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PNG's No 1 detective rides again: Hari Metau & the hand-gun

Inspector Hari MetauPHIL FITZPATRICK

An extract from Phil Fitzpatrick's forthcoming Inspector Metau novel

THERE was nothing urgent that needed doing that day. There were no messages from headquarters and no cases requiring Hari’s urgent attention.

A few years ago this might have bothered him but now that he was drifting towards retirement it didn’t seem to matter much.

“The sea looks nice,” he remarked to Constable Bokasi as they pottered along Champion Parade and then out along Boe Vagi Road towards the new industrial estates behind Napa Napa. “Maybe we should see what the fish are doing.”

Constable Bokasi had got used to Hari’s variable work ethic, he was the sole survivor of a series of young constables who had been assigned to Inspector Metau over the years to learn from him and, he suspected, keep an eye on him.

Hari had taught these predecessors the arts of investigation and detection and then quickly dispensed with them. Constable Robert Bokasi had been unusually tenacious however and Hari had eventually developed a grudging fondness for the young man.  However, if asked, he would be reluctant to admit that they worked well together.

“I would have to change out of my uniform sir.”

Hari smiled to himself.  It wouldn’t have been many months ago that Constable Bokasi would have been appalled at the suggestion that they spend the day out on Fairfax Harbour fishing in his outrigger canoe while they were supposed to be on duty. Nowadays the constable went with the flow, well aware that when things happened Hari would be at the forefront doggedly pursuing justice.

They were about to do a U-turn when they saw the flashing lights of a police Land Cruiser coming towards them. Shortly afterwards it was followed by a speeding ambulance. Constable Bokasi already had his iPhone out texting the control room at headquarters. Hari waited patiently.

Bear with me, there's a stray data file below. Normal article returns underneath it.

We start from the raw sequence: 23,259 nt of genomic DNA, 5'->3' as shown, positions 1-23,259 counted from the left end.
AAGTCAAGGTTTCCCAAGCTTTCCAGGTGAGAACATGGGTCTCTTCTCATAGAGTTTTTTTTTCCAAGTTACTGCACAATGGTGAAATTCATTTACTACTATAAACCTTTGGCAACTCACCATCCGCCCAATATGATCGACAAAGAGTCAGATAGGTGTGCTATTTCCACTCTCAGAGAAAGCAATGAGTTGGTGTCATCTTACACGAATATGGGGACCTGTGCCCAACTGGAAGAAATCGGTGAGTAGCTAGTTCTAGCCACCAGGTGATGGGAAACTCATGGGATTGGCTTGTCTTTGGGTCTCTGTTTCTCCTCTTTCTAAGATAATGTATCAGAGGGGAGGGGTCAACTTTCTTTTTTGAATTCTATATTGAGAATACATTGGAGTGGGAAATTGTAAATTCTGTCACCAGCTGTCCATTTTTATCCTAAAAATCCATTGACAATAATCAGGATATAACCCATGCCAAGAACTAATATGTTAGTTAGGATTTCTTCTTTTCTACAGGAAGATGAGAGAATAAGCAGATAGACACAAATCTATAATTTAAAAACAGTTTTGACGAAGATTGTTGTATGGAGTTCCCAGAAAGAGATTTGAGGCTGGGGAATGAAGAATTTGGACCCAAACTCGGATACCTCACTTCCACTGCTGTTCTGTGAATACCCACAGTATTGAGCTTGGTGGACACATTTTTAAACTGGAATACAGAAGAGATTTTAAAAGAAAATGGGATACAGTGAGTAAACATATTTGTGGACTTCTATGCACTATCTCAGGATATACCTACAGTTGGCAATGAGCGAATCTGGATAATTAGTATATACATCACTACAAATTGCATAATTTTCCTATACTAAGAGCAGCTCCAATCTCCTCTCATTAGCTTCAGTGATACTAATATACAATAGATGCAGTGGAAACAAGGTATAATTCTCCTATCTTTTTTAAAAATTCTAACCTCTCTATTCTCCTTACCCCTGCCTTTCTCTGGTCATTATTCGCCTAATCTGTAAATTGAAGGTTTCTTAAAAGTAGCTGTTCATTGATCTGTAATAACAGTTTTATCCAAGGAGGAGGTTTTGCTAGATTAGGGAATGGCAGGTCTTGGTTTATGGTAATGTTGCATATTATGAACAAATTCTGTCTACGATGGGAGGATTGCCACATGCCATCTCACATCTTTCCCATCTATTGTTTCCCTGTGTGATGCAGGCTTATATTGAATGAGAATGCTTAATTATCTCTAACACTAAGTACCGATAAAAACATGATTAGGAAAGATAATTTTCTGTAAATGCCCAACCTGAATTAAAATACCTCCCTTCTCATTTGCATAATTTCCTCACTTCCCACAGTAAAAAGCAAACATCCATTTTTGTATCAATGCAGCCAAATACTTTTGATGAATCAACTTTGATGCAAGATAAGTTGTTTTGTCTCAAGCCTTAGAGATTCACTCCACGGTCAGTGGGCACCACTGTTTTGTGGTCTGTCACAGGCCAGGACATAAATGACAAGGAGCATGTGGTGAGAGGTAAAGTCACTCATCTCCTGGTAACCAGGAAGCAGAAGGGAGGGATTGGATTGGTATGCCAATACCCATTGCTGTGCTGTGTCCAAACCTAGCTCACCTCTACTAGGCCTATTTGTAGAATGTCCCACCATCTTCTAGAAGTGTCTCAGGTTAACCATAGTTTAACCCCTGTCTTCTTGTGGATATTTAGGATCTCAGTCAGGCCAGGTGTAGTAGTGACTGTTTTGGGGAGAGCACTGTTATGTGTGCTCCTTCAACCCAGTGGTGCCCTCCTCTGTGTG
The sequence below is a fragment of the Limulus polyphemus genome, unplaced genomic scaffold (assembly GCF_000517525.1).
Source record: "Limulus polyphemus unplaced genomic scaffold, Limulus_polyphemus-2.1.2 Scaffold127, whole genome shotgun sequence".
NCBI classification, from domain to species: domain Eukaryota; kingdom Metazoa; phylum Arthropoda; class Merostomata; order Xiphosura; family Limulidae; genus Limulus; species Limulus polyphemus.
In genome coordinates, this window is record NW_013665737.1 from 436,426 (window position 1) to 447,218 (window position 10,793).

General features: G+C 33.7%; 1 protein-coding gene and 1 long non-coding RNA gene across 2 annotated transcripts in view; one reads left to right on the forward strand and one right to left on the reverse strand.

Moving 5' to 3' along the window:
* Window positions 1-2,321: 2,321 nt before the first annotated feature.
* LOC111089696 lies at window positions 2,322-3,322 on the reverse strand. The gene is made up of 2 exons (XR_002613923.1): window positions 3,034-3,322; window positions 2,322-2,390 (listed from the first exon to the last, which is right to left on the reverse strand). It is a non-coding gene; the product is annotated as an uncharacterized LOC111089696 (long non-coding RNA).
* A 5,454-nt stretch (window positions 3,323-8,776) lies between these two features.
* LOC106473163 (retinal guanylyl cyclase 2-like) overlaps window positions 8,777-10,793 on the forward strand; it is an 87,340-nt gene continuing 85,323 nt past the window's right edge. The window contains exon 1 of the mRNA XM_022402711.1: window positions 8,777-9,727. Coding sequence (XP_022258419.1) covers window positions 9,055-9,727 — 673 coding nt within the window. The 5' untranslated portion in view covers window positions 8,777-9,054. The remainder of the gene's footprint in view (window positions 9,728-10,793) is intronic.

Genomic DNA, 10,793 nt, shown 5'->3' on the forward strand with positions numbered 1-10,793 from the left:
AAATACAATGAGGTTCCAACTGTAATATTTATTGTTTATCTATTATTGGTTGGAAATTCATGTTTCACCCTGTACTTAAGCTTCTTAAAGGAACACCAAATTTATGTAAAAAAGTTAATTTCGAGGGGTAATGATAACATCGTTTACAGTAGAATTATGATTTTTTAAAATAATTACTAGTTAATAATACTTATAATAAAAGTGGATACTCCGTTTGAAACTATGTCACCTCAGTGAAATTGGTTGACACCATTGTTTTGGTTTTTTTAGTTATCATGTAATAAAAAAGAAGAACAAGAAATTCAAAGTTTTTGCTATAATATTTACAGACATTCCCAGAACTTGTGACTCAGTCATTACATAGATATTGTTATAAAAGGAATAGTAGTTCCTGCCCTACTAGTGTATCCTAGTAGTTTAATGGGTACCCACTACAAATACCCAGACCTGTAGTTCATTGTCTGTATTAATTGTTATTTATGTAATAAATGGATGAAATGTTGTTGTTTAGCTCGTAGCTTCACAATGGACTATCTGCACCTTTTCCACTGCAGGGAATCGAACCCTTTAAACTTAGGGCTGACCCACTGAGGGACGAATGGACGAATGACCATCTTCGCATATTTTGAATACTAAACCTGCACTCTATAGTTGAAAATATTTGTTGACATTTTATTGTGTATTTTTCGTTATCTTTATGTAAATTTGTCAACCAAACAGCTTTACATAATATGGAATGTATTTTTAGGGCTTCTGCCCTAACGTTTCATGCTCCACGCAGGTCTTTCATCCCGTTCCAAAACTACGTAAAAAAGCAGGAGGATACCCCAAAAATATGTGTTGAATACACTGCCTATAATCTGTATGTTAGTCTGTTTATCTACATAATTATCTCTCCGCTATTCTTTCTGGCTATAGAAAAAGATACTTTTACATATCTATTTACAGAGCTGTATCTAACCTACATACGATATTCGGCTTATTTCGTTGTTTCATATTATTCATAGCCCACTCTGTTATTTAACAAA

“A domestic dispute out towards Roku sir, there’s a man with a bushknife barricaded in his house, they think he has chopped his wife and there are children in there.”

“What’s it to be Constable, fishing or duty? The riot squad will be along shortly, they’ll probably shoot the bloke.”

“I think we should follow them out there sir.”

“Well said Constable, hang on Flynn, here we go!”


The house was one of a number of ramshackle buildings clustered in the scrub on the landward side of the road. The police vehicle was parked in the open at a safe distance from the houses. The ambulance had pulled up under the shade of a tree, its flashing lights still lazily rotating on the roof. A group of people were gathered around it. Hari pulled up and leaned out of his window.

“What’s going on?”

“It’s Rapia, he’s chopped up his wife and children and is refusing to come out; we called the police.”

Hari nodded and turned the motor of the Land Rover off. It spluttered for a few moments and then shuddered and was quiet. He walked towards the police vehicle with Constable Bokasi. Flynn had decided to stay back with the villagers. If Hari whistled he would come running.

The senior constable from the police vehicle was standing in front of one of the houses holding a loud hailer. The four policemen with him were all busily donning their riot gear and one of them had a tear gas gun at the ready. Hari recognised the senior constable.

“What’s going on Womi?”

“He won’t answer sir; I’ve called out to him to surrender several times but he refuses to speak.”

“Have you seen him?”

“Just a quick glimpse sir, he’s got a bushknife.”

“Is he a local man?”

“No sir, he’s a Goilala.”

“Oh dear!”

“That’s what I thought. Apparently he hasn’t been here long; he thinks his wife has been sleeping with the local Koiari youths, she’s got money and he doesn’t know where she got it.”

“What does he look like?”

“Pretty dishevelled sir, he’s just wearing shorts, the people say he’s been drinking steam all night.”